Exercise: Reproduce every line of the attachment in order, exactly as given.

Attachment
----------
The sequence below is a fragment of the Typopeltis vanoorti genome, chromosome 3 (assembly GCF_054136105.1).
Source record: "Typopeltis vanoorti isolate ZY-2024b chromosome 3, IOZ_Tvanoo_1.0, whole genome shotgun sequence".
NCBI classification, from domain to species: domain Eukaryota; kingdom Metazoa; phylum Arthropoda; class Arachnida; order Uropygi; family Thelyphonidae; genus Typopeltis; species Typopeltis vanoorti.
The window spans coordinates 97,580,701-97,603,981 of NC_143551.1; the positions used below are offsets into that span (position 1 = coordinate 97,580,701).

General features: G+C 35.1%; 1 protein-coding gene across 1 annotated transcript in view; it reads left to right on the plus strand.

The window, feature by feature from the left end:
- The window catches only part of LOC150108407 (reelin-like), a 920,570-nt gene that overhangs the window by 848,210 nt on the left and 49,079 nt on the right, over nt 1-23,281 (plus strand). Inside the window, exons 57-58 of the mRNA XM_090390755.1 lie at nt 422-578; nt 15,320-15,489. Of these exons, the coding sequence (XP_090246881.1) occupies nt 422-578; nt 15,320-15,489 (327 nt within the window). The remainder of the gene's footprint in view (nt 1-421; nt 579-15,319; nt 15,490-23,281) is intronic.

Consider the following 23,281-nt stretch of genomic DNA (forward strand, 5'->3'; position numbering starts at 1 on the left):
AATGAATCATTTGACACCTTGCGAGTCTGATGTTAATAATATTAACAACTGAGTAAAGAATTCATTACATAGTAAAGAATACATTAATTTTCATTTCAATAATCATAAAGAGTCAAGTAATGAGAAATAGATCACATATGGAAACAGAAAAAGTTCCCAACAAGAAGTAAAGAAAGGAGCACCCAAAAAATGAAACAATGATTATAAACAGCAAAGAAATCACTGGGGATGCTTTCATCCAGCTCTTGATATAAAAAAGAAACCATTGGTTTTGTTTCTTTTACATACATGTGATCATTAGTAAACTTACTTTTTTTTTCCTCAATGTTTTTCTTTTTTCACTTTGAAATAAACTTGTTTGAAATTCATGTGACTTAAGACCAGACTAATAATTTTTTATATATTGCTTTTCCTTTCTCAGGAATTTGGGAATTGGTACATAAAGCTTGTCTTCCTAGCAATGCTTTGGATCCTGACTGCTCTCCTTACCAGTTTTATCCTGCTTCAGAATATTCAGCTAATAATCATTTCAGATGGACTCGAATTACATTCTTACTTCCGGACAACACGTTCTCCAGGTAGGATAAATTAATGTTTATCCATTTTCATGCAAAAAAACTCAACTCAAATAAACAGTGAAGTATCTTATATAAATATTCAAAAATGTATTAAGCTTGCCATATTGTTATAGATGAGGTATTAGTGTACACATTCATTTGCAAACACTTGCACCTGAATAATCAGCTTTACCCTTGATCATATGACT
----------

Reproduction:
The sequence below is a fragment of the Typopeltis vanoorti genome, chromosome 3 (assembly GCF_054136105.1).
Source record: "Typopeltis vanoorti isolate ZY-2024b chromosome 3, IOZ_Tvanoo_1.0, whole genome shotgun sequence".
NCBI classification, from domain to species: domain Eukaryota; kingdom Metazoa; phylum Arthropoda; class Arachnida; order Uropygi; family Thelyphonidae; genus Typopeltis; species Typopeltis vanoorti.
The window spans coordinates 97,580,701-97,603,981 of NC_143551.1; the positions used below are offsets into that span (position 1 = coordinate 97,580,701).

General features: G+C 35.1%; 1 protein-coding gene across 1 annotated transcript in view; it reads left to right on the plus strand.

The window, feature by feature from the left end:
- The window catches only part of LOC150108407 (reelin-like), a 920,570-nt gene that overhangs the window by 848,210 nt on the left and 49,079 nt on the right, over nt 1-23,281 (plus strand). Inside the window, exons 57-58 of the mRNA XM_090390755.1 lie at nt 422-578; nt 15,320-15,489. Of these exons, the coding sequence (XP_090246881.1) occupies nt 422-578; nt 15,320-15,489 (327 nt within the window). The remainder of the gene's footprint in view (nt 1-421; nt 579-15,319; nt 15,490-23,281) is intronic.

Consider the following 23,281-nt stretch of genomic DNA (forward strand, 5'->3'; position numbering starts at 1 on the left):
AATGAATCATTTGACACCTTGCGAGTCTGATGTTAATAATATTAACAACTGAGTAAAGAATTCATTACATAGTAAAGAATACATTAATTTTCATTTCAATAATCATAAAGAGTCAAGTAATGAGAAATAGATCACATATGGAAACAGAAAAAGTTCCCAACAAGAAGTAAAGAAAGGAGCACCCAAAAAATGAAACAATGATTATAAACAGCAAAGAAATCACTGGGGATGCTTTCATCCAGCTCTTGATATAAAAAAGAAACCATTGGTTTTGTTTCTTTTACATACATGTGATCATTAGTAAACTTACTTTTTTTTTCCTCAATGTTTTTCTTTTTTCACTTTGAAATAAACTTGTTTGAAATTCATGTGACTTAAGACCAGACTAATAATTTTTTATATATTGCTTTTCCTTTCTCAGGAATTTGGGAATTGGTACATAAAGCTTGTCTTCCTAGCAATGCTTTGGATCCTGACTGCTCTCCTTACCAGTTTTATCCTGCTTCAGAATATTCAGCTAATAATCATTTCAGATGGACTCGAATTACATTCTTACTTCCGGACAACACGTTCTCCAGGTAGGATAAATTAATGTTTATCCATTTTCATGCAAAAAAACTCAACTCAAATAAACAGTGAAGTATCTTATATAAATATTCAAAAATGTATTAAGCTTGCCATATTGTTATAGATGAGGTATTAGTGTACACATTCATTTGCAAACACTTGCACCTGAATAATCAGCTTTACCCTTGATCATATGACT